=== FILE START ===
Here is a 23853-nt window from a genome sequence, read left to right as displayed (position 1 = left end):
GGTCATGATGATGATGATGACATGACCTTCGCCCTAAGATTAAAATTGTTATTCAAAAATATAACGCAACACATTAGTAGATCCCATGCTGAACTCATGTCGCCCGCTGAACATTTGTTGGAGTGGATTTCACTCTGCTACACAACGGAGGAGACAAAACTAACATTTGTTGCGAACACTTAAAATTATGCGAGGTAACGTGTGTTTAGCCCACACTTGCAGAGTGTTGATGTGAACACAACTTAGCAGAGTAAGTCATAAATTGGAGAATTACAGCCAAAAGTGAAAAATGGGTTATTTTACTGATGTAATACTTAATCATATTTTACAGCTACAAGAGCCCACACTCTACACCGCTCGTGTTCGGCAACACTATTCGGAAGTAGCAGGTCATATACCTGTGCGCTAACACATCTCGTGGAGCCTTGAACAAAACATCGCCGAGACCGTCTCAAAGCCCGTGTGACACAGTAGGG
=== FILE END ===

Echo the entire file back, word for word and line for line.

Here is a 23853-nt window from a genome sequence, read left to right as displayed (position 1 = left end):
GGTCATGATGATGATGATGACATGACCTTCGCCCTAAGATTAAAATTGTTATTCAAAAATATAACGCAACACATTAGTAGATCCCATGCTGAACTCATGTCGCCCGCTGAACATTTGTTGGAGTGGATTTCACTCTGCTACACAACGGAGGAGACAAAACTAACATTTGTTGCGAACACTTAAAATTATGCGAGGTAACGTGTGTTTAGCCCACACTTGCAGAGTGTTGATGTGAACACAACTTAGCAGAGTAAGTCATAAATTGGAGAATTACAGCCAAAAGTGAAAAATGGGTTATTTTACTGATGTAATACTTAATCATATTTTACAGCTACAAGAGCCCACACTCTACACCGCTCGTGTTCGGCAACACTATTCGGAAGTAGCAGGTCATATACCTGTGCGCTAACACATCTCGTGGAGCCTTGAACAAAACATCGCCGAGACCGTCTCAAAGCCCGTGTGACACAGTAGGG